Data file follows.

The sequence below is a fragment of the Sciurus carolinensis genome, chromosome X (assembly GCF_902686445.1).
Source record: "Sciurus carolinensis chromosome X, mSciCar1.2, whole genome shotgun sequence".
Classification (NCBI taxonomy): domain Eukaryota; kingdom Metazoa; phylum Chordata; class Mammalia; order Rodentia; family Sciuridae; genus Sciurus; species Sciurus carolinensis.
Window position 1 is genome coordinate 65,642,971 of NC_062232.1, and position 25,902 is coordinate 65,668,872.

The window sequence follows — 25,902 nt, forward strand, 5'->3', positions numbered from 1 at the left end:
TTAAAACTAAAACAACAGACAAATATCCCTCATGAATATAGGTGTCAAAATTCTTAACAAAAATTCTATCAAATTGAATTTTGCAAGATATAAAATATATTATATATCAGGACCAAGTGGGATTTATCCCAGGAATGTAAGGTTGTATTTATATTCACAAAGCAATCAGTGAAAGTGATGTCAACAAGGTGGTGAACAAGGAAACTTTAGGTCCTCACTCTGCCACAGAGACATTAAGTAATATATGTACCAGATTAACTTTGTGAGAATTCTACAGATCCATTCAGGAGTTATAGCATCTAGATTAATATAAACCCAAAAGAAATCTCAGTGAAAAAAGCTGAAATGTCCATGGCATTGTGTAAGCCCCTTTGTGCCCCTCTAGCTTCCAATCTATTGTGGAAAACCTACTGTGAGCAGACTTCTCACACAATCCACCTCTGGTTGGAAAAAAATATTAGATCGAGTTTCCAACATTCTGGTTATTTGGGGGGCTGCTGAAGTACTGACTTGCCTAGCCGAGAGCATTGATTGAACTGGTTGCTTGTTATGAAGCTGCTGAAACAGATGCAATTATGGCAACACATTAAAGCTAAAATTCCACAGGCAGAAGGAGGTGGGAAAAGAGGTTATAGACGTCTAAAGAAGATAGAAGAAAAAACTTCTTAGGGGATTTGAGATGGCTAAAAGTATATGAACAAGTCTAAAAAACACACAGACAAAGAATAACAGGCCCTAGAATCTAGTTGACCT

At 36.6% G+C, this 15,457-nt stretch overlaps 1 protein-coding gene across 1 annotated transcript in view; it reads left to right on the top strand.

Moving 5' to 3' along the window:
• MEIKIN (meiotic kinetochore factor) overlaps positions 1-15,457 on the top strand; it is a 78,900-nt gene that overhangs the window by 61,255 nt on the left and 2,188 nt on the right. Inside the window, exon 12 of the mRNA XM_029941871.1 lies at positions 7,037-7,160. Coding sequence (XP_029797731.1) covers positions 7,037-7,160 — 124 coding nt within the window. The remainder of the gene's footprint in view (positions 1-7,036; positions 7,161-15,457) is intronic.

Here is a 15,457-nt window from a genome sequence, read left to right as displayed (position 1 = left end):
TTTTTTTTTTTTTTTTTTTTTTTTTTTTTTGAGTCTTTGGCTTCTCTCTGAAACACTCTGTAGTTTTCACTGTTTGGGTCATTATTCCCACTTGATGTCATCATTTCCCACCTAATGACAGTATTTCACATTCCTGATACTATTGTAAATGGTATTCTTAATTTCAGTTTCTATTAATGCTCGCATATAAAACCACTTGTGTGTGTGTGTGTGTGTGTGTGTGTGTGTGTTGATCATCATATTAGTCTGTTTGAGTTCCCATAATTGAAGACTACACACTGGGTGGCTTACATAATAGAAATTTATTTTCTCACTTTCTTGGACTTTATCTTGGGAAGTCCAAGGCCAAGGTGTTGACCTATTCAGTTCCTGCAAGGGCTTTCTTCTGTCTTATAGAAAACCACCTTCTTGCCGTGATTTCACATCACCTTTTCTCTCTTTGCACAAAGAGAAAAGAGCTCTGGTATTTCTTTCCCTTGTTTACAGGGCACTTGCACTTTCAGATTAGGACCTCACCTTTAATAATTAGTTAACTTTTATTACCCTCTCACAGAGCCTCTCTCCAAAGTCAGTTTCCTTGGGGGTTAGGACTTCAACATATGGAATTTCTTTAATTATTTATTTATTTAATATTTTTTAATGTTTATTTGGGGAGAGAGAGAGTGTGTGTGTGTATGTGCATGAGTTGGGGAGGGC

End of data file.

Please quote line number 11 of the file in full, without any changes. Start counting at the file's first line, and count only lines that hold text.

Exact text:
TTTTTTTTTTTTTTTTTTTTTTTTTTTTTTGAGTCTTTGGCTTCTCTCTGAAACACTCTGTAGTTTTCACTGTTTGGGTCATTATTCCCACTTGATGTCATCATTTCCCACCTAATGACAGTATTTCACATTCCTGATACTATTGTAAATGGTATTCTTAATTTCAGTTTCTATTAATGCTCGCATATAAAACCACTTGTGTGTGTGTGTGTGTGTGTGTGTGTGTGTGTTGATCATCATATTAGTCTGTTTGAGTTCCCATAATTGAAGACTACACACTGGGTGGCTTACATAATAGAAATTTATTTTCTCACTTTCTTGGACTTTATCTTGGGAAGTCCAAGGCCAAGGTGTTGACCTATTCAGTTCCTGCAAGGGCTTTCTTCTGTCTTATAGAAAACCACCTTCTTGCCGTGATTTCACATCACCTTTTCTCTCTTTGCACAAAGAGAAAAGAGCTCTGGTATTTCTTTCCCTTGTTTACAGGGCACTTGCACTTTCAGATTAGGACCTCACCTTTAATAATTAGTTAACTTTTATTACCCTCTCACAGAGCCTCTCTCCAAAGTCAGTTTCCTTGGGGGTTAGGACTTCAACATATGGAATTTCTTTAATTATTTATTTATTTAATATTTTTTAATGTTTATTTGGGGAGAGAGAGAGTGTGTGTGTGTATGTGCATGAGTTGGGGAGGGC